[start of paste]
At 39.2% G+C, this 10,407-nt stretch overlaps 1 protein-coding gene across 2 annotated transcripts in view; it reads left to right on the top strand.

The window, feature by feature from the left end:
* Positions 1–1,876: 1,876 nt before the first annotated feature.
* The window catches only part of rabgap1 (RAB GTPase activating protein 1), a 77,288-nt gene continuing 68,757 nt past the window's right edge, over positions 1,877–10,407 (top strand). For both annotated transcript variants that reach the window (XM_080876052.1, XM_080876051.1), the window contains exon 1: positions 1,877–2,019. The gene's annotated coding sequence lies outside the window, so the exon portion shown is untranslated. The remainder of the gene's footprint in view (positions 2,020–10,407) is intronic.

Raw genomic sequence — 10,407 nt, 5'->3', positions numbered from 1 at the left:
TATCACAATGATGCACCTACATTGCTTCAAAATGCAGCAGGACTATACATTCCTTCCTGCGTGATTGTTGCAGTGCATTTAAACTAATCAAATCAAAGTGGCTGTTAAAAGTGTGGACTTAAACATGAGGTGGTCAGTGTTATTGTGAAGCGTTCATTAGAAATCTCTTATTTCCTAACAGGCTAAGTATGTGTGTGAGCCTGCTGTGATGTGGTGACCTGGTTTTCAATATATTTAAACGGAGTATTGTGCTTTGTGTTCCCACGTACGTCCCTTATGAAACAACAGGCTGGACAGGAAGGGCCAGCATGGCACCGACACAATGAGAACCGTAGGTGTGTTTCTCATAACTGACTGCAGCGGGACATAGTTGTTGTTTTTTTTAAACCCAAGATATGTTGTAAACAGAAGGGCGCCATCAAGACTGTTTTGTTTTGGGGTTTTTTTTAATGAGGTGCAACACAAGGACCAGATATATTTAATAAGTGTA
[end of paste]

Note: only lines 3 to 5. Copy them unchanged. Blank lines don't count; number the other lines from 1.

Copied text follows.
* Positions 1–1,876: 1,876 nt before the first annotated feature.
* The window catches only part of rabgap1 (RAB GTPase activating protein 1), a 77,288-nt gene continuing 68,757 nt past the window's right edge, over positions 1,877–10,407 (top strand). For both annotated transcript variants that reach the window (XM_080876052.1, XM_080876051.1), the window contains exon 1: positions 1,877–2,019. The gene's annotated coding sequence lies outside the window, so the exon portion shown is untranslated. The remainder of the gene's footprint in view (positions 2,020–10,407) is intronic.

Raw genomic sequence — 10,407 nt, 5'->3', positions numbered from 1 at the left: